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MrFrost

Best Way To Setup For Crappie?

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Ok, I know there have been a couple recent topics focused on Crappies, but I didn't want to hijack anyone else's discussion for my beginner level questions, lol.  I know that often times, bank fishing for Crappies is not the most recommended, but the river (Fox River, in Elgin IL) where I am attempting to target them, people seem to have great success doing so from the bank.  I have attempted one time, and aside from losing my live minnows several times, did not manage to land anything.  I rigged my Crappie rod the way a buddy of mine instructed me to do so, but I don't have much confidence in that method after my failed attempt. 

 

He told me to first put a bobber stop on my line, then a slip bobber. Then he said to tie on a barrel swivel, with about two feet of line to a small hook.  He said once that was tied on, to put a split shot above the barrel swivel as well as down near the hook.  I tied everything up just as instructed, but what kept happening, was the slip bobber would spin and so would the line below the barrel swivel and they'd wrap around each other.  This happen on most of my casts, regardless of how hard I was casting.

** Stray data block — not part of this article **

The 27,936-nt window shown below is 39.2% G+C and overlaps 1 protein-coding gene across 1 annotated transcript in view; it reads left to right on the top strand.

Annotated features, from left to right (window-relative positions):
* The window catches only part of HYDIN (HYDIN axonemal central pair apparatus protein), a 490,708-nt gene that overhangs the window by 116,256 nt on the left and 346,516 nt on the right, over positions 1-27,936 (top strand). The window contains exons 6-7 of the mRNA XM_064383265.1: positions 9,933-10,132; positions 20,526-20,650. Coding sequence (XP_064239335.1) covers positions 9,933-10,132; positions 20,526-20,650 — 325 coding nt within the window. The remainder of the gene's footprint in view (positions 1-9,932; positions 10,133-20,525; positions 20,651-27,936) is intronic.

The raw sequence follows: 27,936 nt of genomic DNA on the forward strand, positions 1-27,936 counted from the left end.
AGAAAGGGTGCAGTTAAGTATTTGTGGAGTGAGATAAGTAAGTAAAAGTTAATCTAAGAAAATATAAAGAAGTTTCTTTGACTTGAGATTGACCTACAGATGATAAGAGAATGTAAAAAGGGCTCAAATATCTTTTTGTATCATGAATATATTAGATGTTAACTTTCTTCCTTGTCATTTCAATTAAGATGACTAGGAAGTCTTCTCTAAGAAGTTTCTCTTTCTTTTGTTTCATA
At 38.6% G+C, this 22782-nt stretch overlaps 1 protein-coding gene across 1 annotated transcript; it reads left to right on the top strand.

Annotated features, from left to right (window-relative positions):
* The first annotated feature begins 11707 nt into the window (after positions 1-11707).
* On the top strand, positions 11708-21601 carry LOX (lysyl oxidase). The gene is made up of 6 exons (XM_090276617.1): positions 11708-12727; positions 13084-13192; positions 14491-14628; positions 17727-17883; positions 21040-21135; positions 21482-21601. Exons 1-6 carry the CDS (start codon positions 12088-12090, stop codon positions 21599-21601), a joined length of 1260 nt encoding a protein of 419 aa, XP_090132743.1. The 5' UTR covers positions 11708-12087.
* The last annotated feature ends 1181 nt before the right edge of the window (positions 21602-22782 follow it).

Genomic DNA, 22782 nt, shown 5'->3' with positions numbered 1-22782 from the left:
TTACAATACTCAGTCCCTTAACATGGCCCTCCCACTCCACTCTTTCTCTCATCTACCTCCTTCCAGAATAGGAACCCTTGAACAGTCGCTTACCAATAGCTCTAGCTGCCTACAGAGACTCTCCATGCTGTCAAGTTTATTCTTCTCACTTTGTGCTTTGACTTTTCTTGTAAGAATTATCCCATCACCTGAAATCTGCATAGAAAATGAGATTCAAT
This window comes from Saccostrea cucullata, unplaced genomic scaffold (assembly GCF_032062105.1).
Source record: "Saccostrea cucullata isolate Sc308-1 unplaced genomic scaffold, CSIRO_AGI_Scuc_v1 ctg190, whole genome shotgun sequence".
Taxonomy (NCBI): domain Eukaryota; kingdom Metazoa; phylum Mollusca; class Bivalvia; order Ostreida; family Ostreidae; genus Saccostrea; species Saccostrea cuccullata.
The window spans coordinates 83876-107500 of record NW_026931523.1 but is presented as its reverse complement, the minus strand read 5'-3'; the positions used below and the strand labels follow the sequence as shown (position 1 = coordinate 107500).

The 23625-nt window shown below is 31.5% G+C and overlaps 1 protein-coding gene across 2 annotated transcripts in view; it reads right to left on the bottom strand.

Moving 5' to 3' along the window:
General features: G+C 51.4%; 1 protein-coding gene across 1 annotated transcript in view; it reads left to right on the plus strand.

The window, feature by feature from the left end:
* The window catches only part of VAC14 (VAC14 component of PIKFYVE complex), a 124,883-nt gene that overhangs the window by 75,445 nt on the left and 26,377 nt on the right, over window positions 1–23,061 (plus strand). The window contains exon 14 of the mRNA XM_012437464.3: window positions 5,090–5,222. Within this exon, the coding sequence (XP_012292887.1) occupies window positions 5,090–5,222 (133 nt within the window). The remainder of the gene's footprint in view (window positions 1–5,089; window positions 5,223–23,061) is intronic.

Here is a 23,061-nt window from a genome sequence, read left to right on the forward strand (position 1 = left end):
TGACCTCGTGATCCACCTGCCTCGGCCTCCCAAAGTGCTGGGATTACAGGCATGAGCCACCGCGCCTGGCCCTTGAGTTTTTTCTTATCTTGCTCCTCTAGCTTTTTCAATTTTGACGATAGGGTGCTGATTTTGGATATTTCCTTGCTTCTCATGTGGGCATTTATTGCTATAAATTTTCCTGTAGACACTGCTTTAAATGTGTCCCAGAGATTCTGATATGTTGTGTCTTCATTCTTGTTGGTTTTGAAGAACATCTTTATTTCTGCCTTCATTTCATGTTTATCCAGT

Normally, I would just chalk up being skunked to not finding any fish, but several guys fishing next to me were catching a godo amount of Crappie.  One finally told me to get rid of the setup I had and just tie on a small jig, and said they were all catching them on green plastics.  I tried that aswell, but by the time I gave up on my live bait, even they stopped catching fish, so I called it a day. 

 

I have a lake near me (Busse Lake - South Pool), that is often very pressured, but people do catch Crappie, so I am thinking about trying there, and would love to use live bait, as in my head, I was going to be the Crappie Killer with live minnows, so obviously I had to go out and buy a Frabill Bait Station, lol, and now I'd like to justify that, however, if jigs and plastics are more recommended, I will definitely go with that, as I just want to put some good fish on the table!

 

That brings me to my question, is the setup my buddy recommended ideal or is there a better or just different method that would potentialy eliminate the twisting and tangling I experienced?  The split shots were recommended to help get the minnow lower in the water column.  I am sure to some, this is beyond basic, but I picked up my first rod in June, so I have been trying to take in as much as I can as quickly as possible!  I appreciate any help or suggestions!

 

Thanks!